http://jeremiahgrossman.blogspot.com/2007/01/input-validation-or-output-filtering.html

Final edit and then I'll stop.

Even Microsoft acknowledges what I'm saying above. See this article: http://msdn.microsoft.com/en-us/library/ms998274.aspx

from the article:

Do Not Rely on Input Sanitization

A common practice is for code to attempt to sanitize input by filtering out known unsafe characters. Do not rely on this approach because malicious users can usually find an alternative means of bypassing your validation. Instead, your code should check for known secure, safe input. Table 1 shows various safe ways to represent some common characters.

Input validaiton is one tool in your defence arsenal, but alone it is not sufficient.

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What is an example of an XSS attack that could get past this error? –  Jonathan O Aug 10 '11 at 14:32
    
Instead of entering input into your textbox, I gain access to your database through an application of my own and enter malicious script through my interface. The database input then gets displayed to the user in your interface the next time it is retrieved from the databse. –  David Stratton Aug 10 '11 at 14:45
2  
The key is that you absolutely MUST santize data as it is being put OUT to the user, in addition to filtering input as it is coming IN from the user. They are two different trust boundaries, and you need to defend both. –  David Stratton Aug 10 '11 at 14:49
    

You could take a look at the Microsoft Web Protection Library on CodePlex. You can also have a look at the XSS page on OWASP as well as the cheat sheet.

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+1 for WPL, because it uses whitelisting instead of blacklisting. –  atticae Aug 10 '11 at 14:17

In addition to the previous answers: The message you got was produced by the RequestValidation feature of ASP.NET. It tries to filter malicious content for example in the QueryString.

While it is a good start, it is not secure enough for you not to worry about scripting attacks anymore.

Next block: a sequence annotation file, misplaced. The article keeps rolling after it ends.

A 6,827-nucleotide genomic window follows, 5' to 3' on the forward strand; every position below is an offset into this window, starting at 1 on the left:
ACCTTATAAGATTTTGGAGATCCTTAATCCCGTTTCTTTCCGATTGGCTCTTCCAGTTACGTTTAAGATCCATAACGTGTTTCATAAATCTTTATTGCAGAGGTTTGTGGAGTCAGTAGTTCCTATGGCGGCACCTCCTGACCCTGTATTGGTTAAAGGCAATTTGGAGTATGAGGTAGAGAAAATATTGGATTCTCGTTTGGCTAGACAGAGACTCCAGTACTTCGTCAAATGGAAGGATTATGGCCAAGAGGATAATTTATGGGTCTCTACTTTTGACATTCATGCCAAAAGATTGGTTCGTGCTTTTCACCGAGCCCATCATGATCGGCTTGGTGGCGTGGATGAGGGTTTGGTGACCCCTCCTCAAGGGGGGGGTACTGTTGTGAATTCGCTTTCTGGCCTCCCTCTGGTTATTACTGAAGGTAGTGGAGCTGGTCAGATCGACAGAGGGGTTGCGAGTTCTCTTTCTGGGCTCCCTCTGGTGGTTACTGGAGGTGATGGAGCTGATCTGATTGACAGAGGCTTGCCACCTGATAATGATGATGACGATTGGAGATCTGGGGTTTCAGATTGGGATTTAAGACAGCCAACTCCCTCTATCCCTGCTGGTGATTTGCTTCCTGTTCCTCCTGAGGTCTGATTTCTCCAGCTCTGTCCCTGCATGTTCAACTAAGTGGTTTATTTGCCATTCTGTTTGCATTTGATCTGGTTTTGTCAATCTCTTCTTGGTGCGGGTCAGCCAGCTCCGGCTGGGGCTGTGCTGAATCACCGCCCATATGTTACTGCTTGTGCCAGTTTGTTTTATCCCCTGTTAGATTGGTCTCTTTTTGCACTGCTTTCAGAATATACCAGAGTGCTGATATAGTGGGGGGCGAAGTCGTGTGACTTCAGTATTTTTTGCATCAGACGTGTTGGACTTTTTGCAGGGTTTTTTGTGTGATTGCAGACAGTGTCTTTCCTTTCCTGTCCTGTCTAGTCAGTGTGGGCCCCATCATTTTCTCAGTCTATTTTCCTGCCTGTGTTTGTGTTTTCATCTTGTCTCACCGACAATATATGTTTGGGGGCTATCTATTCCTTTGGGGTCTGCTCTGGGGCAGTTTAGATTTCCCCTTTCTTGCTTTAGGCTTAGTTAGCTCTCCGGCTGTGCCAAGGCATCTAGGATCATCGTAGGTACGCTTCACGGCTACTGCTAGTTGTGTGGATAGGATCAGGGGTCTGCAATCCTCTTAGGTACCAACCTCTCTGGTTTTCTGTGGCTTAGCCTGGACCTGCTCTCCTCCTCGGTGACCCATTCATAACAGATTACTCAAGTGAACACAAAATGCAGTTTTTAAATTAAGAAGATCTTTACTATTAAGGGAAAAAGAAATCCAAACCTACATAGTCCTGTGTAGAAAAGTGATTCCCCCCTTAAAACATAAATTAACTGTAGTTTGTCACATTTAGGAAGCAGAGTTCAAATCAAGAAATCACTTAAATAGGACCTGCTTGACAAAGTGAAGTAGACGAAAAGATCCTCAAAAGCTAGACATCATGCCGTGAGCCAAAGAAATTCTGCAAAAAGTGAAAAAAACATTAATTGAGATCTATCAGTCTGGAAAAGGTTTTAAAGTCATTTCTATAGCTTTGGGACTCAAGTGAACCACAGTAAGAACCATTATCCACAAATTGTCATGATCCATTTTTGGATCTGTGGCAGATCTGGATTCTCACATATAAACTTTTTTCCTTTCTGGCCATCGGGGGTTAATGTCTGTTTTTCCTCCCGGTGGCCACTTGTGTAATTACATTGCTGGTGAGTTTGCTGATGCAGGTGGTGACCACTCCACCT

Also note that RequestValidation is disabled by default in ASP.NET 4.0: http://geekswithblogs.net/bbastiaensen/archive/2010/12/13/request-validation-in-asp.net-4.0.aspx

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+1 for pointing out that it's disabled in .NET 4.0. –  David Stratton Aug 10 '11 at 14:27

Personally, I don't like the RequestValidation feature. Basically, it's guessing whether or not a string of text entered by the user might be harmful. You can't count on it catching every possible attack string. This could also result in errors when the user types in legitimate values in your form.

Here's the problem. Let's suppose that your web site displays rows of text that are input by visitors.

I, as a malicious user, type in <script>window.location='http://www.grossout.com'></script>.

If this text is output directly to the browser the next time someone visits your web site, they will be redirected to www.grossout.com.

On the other hand, a friendly visitor might type in This is a cool web site <:-).

The next time someone visits your web site, they will receive malformed html because of the < character.

In this example, the best solution is probably to use the Server.HtmlEncode() method which will escape the < character so that it will display correctly without breaking your page.

If you are using JavaScript, you can use the jQuery .text method to escape the < character.

I believe that both solutions are superior to using the RequestValidation because they allow for any text to be displayed without causing the user to see an error message.